When the Lovatt family determines that their idyllic family life is threatened by Ben’s violent behaviors, they decide to commit Ben to an institution despite his not having a diagnosis that warrants such an action. Harriet and David know that surrendering Ben to such a place means he will be mistreated, and so Harriet resists this option, but David insists. He would rather put Ben out of mind and focus on the well-being of his four other children than adjust his idealistic vision of family life to include Ben. The institution, then, represents the way “others” are shunned by society when the way their behavior differs from what’s expected of them. While David goes to trouble not to see what is being done to Ben at the institution (both physically by staying home, and emotionally by trying to purge Ben from his thoughts), Harriet is unable to abandon her son in this way, even to the detriment of the other children. Harriet finds the institution where Ben is being held and abused, and brings him back home. Despite Ben returning home, Harriet is still unable to recognize Ben for what he is, trying to transform his personality into one that better matches what she observes in her older children. Harriet makes the mistake of thinking that her two options are either exiling her son or trying to incorporate him into her existing ideal of family life, rather than opening herself up to adjusting the dynamics of the family to embrace Ben’s personality, which is ultimately another form of refusing who he is and pushing him away.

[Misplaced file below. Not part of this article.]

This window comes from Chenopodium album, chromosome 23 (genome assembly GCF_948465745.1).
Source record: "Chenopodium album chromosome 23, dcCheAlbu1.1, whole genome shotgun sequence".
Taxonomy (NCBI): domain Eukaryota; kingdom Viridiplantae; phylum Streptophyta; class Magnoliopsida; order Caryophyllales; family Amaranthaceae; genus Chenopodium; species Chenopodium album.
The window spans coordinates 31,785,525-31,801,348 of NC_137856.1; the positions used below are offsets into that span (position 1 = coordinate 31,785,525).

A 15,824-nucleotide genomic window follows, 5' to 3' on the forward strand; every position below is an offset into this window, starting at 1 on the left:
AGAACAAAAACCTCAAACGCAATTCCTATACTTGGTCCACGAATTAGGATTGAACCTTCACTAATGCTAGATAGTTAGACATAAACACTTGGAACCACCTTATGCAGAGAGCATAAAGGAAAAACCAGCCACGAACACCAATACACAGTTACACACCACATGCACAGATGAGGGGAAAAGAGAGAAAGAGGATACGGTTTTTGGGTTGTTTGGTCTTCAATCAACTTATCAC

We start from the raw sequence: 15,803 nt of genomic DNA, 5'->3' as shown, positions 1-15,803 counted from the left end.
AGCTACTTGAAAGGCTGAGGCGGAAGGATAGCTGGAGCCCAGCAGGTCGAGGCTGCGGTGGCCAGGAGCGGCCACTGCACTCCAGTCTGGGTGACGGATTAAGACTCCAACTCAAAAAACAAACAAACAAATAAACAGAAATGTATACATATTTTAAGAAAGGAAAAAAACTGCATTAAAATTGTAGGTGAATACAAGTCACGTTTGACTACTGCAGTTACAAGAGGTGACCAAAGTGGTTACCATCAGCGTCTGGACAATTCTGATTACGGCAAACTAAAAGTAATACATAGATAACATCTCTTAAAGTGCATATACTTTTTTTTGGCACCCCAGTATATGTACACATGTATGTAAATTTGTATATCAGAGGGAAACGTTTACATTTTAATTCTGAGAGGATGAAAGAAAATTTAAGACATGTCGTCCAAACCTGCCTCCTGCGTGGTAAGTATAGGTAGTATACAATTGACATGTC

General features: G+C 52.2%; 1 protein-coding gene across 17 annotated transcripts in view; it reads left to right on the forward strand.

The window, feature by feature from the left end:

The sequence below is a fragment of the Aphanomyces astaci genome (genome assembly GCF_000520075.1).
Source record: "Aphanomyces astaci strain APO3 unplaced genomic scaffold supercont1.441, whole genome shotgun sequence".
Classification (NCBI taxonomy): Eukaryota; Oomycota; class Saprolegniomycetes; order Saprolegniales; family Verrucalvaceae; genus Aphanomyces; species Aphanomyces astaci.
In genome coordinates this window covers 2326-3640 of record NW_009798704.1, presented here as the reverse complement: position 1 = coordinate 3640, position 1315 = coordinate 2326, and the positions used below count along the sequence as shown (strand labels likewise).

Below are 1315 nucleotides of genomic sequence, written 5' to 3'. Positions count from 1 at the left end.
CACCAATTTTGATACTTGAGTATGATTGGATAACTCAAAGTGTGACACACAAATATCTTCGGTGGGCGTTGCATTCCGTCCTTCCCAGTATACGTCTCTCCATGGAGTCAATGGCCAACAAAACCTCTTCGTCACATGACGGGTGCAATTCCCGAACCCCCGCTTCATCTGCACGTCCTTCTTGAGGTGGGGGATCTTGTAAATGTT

The Institution Quotes in The Fifth Child
“The trouble is, you get used to hell,” said Harriet. “After a day with Ben I feel as if nothing exists but him. As if nothing has ever existed. I suddenly realize I haven’t remembered the others for hours. I forgot their supper yesterday. Dorothy went to the pictures, and I came down and found Helen cooking their supper.”
She thought it not without significance, as they say, that it was Frederick who said, “Now look here, Harriet, you’ve got to face it, he’s got to go into an institution.”
“Then we have to find a doctor who says he’s abnormal,” said Harriet. “Dr. Brett certainly won’t.”
“Shit,” said the young man, meaning her being there.
“Literally,” said Harriet as the door opened on a square room whose walls were of white shiny plastic that was buttoned here and there and looked like fake expensive leather upholstery. On the floor, on a green foam-rubber mattress, lay Ben. He was unconscious. He was naked, inside a strait-jacket. His pale yellow tongue protruded from his mouth. His flesh was dead white, greenish. Everything—walls, the floor, and Ben—was smeared with excrement. A pool of dark yellow urine oozed from the pallet, which was soaked.
She cried out, “Yes, but you didn’t see it, you didn’t see—!”
“I was careful not to see,” he said. “What did you suppose was going to happen? That they were going to turn him into some well-adjusted member of society and then everything would be lovely?” He was jeering at her, but it was because his throat was stiff with tears.
Now they looked at each other, long, hard, seeing everything about each other. She thought, All right, he was right, and I was wrong. But it’s done.
She said aloud, “All right, but it’s done.”
“That’s the mot juste, I think.”